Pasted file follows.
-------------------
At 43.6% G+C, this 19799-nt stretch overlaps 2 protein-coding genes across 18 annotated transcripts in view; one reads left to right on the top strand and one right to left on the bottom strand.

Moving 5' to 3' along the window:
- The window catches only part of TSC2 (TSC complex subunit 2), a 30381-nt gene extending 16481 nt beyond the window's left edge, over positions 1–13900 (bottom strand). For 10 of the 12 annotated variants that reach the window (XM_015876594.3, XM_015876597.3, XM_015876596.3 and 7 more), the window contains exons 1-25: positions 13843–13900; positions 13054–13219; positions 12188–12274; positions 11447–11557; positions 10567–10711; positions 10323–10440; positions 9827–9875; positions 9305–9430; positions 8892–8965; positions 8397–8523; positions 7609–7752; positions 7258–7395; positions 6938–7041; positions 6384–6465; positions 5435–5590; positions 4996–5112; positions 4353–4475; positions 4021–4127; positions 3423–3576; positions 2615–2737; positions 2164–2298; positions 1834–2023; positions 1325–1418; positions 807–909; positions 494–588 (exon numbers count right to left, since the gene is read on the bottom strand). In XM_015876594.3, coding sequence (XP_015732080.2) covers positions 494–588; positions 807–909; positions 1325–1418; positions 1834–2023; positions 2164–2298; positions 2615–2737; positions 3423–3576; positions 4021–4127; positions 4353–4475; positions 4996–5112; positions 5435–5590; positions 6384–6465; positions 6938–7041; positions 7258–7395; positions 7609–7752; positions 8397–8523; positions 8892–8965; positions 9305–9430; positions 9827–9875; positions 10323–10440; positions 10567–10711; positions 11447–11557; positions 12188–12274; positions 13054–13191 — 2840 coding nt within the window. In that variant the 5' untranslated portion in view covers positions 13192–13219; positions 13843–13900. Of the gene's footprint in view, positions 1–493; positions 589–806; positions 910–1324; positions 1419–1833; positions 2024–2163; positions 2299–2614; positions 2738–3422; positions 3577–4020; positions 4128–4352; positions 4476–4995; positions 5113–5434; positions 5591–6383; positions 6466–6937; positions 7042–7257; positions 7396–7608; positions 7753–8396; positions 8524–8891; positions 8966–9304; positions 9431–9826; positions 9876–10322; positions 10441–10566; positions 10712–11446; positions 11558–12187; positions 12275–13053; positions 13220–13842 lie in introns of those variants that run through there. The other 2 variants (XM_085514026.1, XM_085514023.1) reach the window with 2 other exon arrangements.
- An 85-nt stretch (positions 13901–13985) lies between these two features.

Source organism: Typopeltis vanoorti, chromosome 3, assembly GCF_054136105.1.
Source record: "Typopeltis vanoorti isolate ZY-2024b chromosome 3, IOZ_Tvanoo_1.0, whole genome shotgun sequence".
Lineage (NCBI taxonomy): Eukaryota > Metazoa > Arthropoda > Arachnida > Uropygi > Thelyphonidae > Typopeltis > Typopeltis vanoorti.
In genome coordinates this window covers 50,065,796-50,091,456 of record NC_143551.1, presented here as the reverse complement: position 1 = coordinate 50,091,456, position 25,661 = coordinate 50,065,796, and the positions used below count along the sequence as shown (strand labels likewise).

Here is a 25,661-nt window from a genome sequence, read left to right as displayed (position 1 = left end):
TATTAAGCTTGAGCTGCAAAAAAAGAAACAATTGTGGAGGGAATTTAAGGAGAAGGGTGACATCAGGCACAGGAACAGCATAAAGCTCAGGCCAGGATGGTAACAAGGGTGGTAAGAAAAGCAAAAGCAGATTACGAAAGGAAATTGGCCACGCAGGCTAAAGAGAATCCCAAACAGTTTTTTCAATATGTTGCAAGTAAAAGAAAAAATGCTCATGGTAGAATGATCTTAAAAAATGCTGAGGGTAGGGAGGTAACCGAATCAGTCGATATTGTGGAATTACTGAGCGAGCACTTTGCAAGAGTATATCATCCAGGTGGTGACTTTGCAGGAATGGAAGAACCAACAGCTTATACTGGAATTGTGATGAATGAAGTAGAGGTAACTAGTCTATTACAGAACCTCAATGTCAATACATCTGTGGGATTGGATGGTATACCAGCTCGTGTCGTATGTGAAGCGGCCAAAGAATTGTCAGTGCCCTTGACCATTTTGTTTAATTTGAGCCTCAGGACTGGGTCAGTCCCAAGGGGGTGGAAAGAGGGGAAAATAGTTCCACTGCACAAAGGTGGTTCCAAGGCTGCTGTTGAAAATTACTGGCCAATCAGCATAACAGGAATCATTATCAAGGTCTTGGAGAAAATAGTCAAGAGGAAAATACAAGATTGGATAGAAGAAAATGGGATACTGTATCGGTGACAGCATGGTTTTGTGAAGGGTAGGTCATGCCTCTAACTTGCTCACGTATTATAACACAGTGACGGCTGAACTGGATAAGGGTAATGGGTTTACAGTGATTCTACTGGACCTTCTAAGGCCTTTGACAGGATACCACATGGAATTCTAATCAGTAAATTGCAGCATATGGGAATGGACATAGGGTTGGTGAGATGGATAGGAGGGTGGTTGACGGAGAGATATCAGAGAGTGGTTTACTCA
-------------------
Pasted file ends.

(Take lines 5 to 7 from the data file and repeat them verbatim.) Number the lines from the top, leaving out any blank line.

Source organism: Typopeltis vanoorti, chromosome 3, assembly GCF_054136105.1.
Source record: "Typopeltis vanoorti isolate ZY-2024b chromosome 3, IOZ_Tvanoo_1.0, whole genome shotgun sequence".
Lineage (NCBI taxonomy): Eukaryota > Metazoa > Arthropoda > Arachnida > Uropygi > Thelyphonidae > Typopeltis > Typopeltis vanoorti.